The Diabetes Virus Detection study (DiViD) was the first to examine fresh pancreatic tissue at the diagnosis of type 1 diabetes for the presence of viruses. Minimal pancreatic tail resection was performed 3-9 weeks after onset of type 1 diabetes in 6 adult patients (age 24-35 years). The presence of enteroviral capsid protein 1 (VP1) and the expression of class I HLA were investigated. Non-diabetic organ donors served as controls. [Enteroviral capsid protein is the shell of a virus. Enteroviruses are associated with several human diseases]. [HLAs serve as the sole link between the immune system and what happens inside cells]. VP1 was detected in the islets of all type 1 diabetes patients (2 of 9 controls). Hyperexpression of class I HLA molecules was found in the islets of all patients (1 of 9 controls). Enterovirus specific RNA sequences were detected in 4 of 6 cases (0 of 6 controls). The results were confirmed in different laboratories. The authors assert that the results provide evidence for the presence of enterovirus in pancreatic islets of type 1 diabetic patients, being consistent with the possibility that a low grade enteroviral infection in the pancreatic islets contribute to disease progression in humans.
Unsupervised home use of overnight closed-loop system over 3 to 4 weeks in adults and adolescents with type 1 diabetes
H. Thabit et al. Diabetes, Obesity and Metabolism. Doi: 10.1111/dom.12427
A total of 40 participants with type 1 diabetes took part in this study. 24 were adults with HbA1c 8.0 (± 0.9%) and 16 were adolescents with HbA1c 8.1 (± 0.8%). All participants underwent two periods of sensor-augmented pump therapy in the home setting, in combination with or without an overnight closed-loop insulin delivery system that used a model predictive control algorithm to direct insulin delivery. The order of the two interventions was random, and each period lasted 4 weeks in adults and 3 weeks in adolescents. The primary outcome was the time during which sensor glucose readings were in the target range of 3.9 to 8.0 mmol/l. It was found that the proportion of time when sensor glucose was in the target range overnight was 18.5% greater during closed-loop insulin delivery than during sensor-augmented therapy. Closed-loop therapy significantly reduced mean overnight glucose levels by 0.9 mmol/l with no difference in glycaemic variability. Also, the time spent above the target range was reduced, as was time spent in hypoglycaemia during closed-loop therapy. The conclusions were that overnight closed-loop insulin therapy at home in adults and adolescents with type 1 diabetes was feasible and showed improvements in glucose control and reduced the risk of nocturnal hypoglycaemia.
Effects of high vs low glycemic index of dietary carbohydrate on cardiovascular disease risk factors and insulin sensitivity
Frank M. Sacks et al. JAMA. doi:10.1001/jama.2014.16658
This trial was conducted in research units in academic medical centers, in which 163 overweight adults (systolic blood pressure, 120-159 mm Hg) were given 4 complete diets that contained all of their meals, snacks, and calorie-containing beverages, each for 5 weeks.
The categories were:
(1) A high–glycemic index (65% on the glucose scale), high-carbohydrate diet (58% energy)
(2) A low–glycemic index (40%), high-carbohydrate diet
(3) A high–glycemic index, low-carbohydrate diet (40% energy)
(4) A low–glycemic index, low-carbohydrate diet.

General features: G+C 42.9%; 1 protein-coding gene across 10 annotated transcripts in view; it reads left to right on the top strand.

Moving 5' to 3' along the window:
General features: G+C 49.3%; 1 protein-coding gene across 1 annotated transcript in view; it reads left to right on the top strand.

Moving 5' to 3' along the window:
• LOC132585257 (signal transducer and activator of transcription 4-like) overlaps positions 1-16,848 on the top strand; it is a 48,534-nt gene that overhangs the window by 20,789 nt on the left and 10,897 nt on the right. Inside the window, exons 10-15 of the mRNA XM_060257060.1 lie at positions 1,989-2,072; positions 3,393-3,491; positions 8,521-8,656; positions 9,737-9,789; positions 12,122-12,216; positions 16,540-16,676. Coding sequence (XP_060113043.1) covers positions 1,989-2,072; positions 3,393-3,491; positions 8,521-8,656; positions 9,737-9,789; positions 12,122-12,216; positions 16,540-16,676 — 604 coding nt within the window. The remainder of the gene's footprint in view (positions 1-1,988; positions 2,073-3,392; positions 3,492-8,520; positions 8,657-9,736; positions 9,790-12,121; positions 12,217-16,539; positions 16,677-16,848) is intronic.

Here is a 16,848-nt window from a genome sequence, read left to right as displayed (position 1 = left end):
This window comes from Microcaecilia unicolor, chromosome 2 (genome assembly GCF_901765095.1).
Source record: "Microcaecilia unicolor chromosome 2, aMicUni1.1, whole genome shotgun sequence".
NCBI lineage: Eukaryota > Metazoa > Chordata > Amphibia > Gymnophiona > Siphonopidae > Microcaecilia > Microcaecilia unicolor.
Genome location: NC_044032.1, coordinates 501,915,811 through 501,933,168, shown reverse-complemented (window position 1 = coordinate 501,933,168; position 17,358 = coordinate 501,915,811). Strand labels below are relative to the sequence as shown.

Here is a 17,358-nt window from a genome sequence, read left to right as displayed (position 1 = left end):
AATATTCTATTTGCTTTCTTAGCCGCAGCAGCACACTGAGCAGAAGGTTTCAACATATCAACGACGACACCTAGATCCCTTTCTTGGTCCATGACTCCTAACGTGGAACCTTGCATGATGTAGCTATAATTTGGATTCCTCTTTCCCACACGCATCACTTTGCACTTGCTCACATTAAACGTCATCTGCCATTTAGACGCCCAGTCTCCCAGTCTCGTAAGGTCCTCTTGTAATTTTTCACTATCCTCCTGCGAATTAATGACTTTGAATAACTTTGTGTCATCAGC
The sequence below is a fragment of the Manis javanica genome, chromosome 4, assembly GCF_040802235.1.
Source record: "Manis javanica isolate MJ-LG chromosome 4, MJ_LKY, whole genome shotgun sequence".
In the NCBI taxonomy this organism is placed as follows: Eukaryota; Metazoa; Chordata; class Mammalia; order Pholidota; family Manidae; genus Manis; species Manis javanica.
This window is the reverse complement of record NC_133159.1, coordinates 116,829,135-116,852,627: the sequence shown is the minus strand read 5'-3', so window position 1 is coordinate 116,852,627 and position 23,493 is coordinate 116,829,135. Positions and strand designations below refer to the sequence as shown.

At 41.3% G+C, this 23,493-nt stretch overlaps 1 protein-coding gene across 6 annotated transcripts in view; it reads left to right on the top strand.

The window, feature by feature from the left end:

Each diet was based on a healthful DASH-type diet
The 5 primary outcomes were insulin sensitivity; levels of low-density lipoprotein (LDL) cholesterol, high-density lipoprotein (HDL) cholesterol, and triglycerides; and systolic blood pressure. It was found that diets with low glycemic index of dietary carbohydrate, compared with high glycemic index of dietary carbohydrate, did not result in improvements in insulin sensitivity, lipid levels, or systolic blood pressure. In the context of an overall DASH-type diet, using glycemic index to select specific foods may not improve cardiovascular risk factors or insulin resistance.
[The DASH diet (Dietary Approaches to Stop Hypertension) is a dietary pattern promoted by the U.S. based National Heart, Lung, and Blood Institute to prevent and control hypertension] http://jama.jamanetwork.com/article.aspx?articleid=2040224
Metformin use reduction in mild to moderate renal impairment
James H. Flory and Sean Hennessy. JAMA Internal Medicine. Doi:10.1001/jamainternmed.2014.6936
This interesting update from America does illustrate the ongoing debate about medication s for diabetes, even such established drugs such as Metformin. Metformin hydrochloride is the first-line drug for type 2 diabetes mellitus (T2DM) and is the only oral diabetes drug with evidence for improved cardiovascular outcomes. Despite this, half of the patients with T2DM do not take Metformin. Even in patients who are taking other oral T2DM drugs, only about 70% use Metformin. One likely explanation for this shortfall is the avoidance of Metformin use in renal insufficiency. This contraindication has been widely criticized as overly conservative. Because this contraindication may inappropriately discourage Metformin use in patients with mild renal impairment, US Food and Drug Administration (FDA) citizen petitions were filed in 2012 and 2013, respectively, requesting that the contraindication be relaxed and reframed in terms of the more modern eGFR measure, although the FDA has provided no substantive response.
Management of hyperglycemia in type 2 diabetes, 2015
Silvio E. Inzucchi et al. Diabetes Care. Doi: 10.2337/dc14-2441
The American Diabetes Association (ADA) and the European Association for the Study of Diabetes (EASD) have recently requested an update to the position statement incorporating new data from recent clinical trials. This open access paper discusses glycemic targets, therapeutic options, and implementation strategies. Although there are now more head-to-head trials that show slight variance between agents with regard to glucose-lowering effects, these differences are often small and would be unlikely to reflect any definite differential effect in an individual patient. The document promises that more long-term data regarding the cardiovascular impact of glucose-lowering therapies will be available over the next 1 to3 years, with a large comparative effectiveness study in the U.S. now being assessed about long-term outcomes with multiple agents after metformin monotherapy, but results are not anticipated until at least 2020. So this position statement will obviously need to be updated in future years in order to provide the best and most evidence-based recommendations for patients with type 2 diabetes.